Gaming the System: a2ru’s Card Deck as a Tool for Understanding Tenure Policy

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Two stacks of white cards on a hot pink surface. There is a question printed on the top card of each stack.

Sep 16, 2021

When the a2ru research team designed our Implicit/Explicit card deck, we had in mind a tool for those charged with aligning reappointment, promotion, and tenure policy (RPT) with institutional values of interdisciplinarity and arts integration. We hadn’t imagined that it could be used as a research tool itself, so we were delighted to learn that an interdisciplinary team of researchers at the University of Cincinnati (UC) had adapted it for their study of gendered barriers to promotion to full professor. (You can read about the details of their study inWomen’s Perception of Explicit and Implicit Criteria for Promotion to Full Professor”: PDF file below. This article appeared in the Journal of Faculty Development Volume 35, Number 1, January 2021 and is used with the publisher’s permission.)

Implicit/Explicit is a simple card sort. Each card bears a question about RPT; together, players decide whether cards belong in a pile of questions that are explicitly addressed in policy at their institution, or in a pile of questions that policy leaves implicit or ambiguous. By uncovering which elements of an institution’s RPT policy are implicit or explicit, players can recognize the cultural biases present in institutional norms. Those biases might be disciplinary, as in policy that doesn’t recognize the arts as a form of knowledge production, but they may also be gendered or racial.

For the team of researchers at UC—seven women from across the university, brought together under the auspices of a campus women’s leadership initiative—the Implicit/Explicit deck had potential for their study.

Noting that women are underrepresented globally at the rank of full professor, they hypothesized that murky expectations could be an impediment to promotion. In order to better understand women’s perceptions of criteria for promotion, they modified the questions on the Implicit/Explicit cards (with our permission) and incorporated a round of the game into their study methodology. The way that study participants sorted the Implicit/Explicit cards generated quantitative data, while postgame discussions and feedback forms filled in a narrative explanation. Thirty-nine women with the rank of associate professor from across UC’s thirteen colleges participated.

Initially, the game format provided an alibi, a chance for women faculty to answer questions about promotion in a depersonalized context. The researchers found, however that the game also afforded a framework for conversation about important issues, leading to a space where the alibi could be removed and women could speak frankly about their experiences going to full professor.

Stephanie Sadre-Orafai, one of the study’s authors, had initially encountered Implicit/Explicit at an a2ru workshop, and this framework for conversation was one of the reasons she suggested incorporating the deck into the study methodology: “I wanted to recreate that moment [from the workshop] when we sat around the table and heard so many different voices.” Since she and most of her fellow researchers on the team were reluctant to use a survey, sensing that the women at their university had been surveyed to death and seen little meaningful change as a result, the card deck offered a generative alternative. “Hearing one another’s stories was one of the most valuable parts of the experience for many study participants, so the whole idea of the game as an alibi to have this conversation was really a strength,” says Sadre-Orafai.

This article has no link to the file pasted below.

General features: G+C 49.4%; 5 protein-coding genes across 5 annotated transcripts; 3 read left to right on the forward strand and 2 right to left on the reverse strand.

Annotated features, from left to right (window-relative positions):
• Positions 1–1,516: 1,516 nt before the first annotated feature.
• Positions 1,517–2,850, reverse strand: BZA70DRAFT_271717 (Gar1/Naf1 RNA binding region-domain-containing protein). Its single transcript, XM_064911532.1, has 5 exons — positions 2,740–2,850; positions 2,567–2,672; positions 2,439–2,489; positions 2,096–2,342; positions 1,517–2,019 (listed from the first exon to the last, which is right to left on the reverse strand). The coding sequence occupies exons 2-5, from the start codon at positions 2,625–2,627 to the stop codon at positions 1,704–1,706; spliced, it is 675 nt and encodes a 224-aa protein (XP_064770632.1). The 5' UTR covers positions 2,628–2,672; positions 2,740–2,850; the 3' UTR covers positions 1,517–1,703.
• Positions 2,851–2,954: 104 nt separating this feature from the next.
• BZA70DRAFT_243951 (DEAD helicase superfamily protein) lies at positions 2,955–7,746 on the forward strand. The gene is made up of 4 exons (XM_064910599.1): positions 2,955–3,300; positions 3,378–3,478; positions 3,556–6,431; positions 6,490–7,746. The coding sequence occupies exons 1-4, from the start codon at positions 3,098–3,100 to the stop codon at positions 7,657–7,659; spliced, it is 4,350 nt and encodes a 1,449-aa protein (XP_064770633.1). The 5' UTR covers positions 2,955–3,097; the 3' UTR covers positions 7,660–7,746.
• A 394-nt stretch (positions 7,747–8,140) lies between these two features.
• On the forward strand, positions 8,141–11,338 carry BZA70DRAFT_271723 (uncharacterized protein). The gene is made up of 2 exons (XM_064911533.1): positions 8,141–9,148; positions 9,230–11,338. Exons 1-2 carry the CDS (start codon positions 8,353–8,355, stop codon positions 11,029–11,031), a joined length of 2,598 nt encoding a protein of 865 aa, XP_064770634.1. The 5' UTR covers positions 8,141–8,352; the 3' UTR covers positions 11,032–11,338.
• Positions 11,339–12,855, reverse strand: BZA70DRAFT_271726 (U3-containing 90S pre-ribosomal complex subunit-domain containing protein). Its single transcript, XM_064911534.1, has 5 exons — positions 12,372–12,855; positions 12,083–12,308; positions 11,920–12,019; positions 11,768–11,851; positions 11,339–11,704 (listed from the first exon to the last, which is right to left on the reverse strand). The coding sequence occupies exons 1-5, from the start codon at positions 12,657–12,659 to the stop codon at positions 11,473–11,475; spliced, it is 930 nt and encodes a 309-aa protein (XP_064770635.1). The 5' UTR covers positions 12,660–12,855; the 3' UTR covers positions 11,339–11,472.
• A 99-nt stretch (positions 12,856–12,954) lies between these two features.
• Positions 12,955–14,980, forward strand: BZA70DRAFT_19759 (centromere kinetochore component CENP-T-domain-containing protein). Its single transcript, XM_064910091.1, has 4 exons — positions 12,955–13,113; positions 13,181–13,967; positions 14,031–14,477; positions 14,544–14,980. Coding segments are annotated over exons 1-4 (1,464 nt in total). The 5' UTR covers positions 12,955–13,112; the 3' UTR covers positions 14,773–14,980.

The UC study is agnostic on whether implicit or explicit is “better”; explicit policies make metrics for success clear and accessible, however, where policy is left implicit, the resulting ambiguity can be a space for opportunity. Danielle Bessett, another UC study author, observes that ideally, policies would be more explicit without becoming more restrictive. That is, rather than dictating how much individual research outputs “count” toward promotion, RPT policy could lay out the considerations and decision points involved in making that calculation. “We should look at the RPT criteria for their ability to recognize all of the different kinds of outputs. We say we value community research. Well, what does that actually look like? And how do we measure it? Does tweeting constantly count as that kind of engagement, and if so, how do you begin to give people guidance about that?” The UC researchers envision policy that can be tailored to a scholar’s individual trajectory, and ongoing conversation built into annual review so candidates can make informed decisions about their research.

The study team presented their findings about implicit and explicit promotion criteria, and their implications for women Associate Professors, to the UC Provost, and the team has been in conversation with the Faculty Enrichment Center to make their adapted Implicit/Explicit card deck available across campus. Sadre-Orafai and Bessett are hopeful that their work is gaining traction, noting a greater focus at the Center now on issues like burnout that impact Associate Professors. As for their idea to make promotion criteria more explicit and more inclusive, Bessett is likewise hopeful: “This would allow people to demonstrate their contributions in a way that scholars can recognize, but also accommodate the diversity of ways in which we actually want people to do that. And the way we want to diversify the university, in a way that existing criteria don’t do.”

The Implicit/Explicit card deck is available as a PDF download for a2ru members only. The deck is also available for purchase, with a 30% discount for a2ru members.

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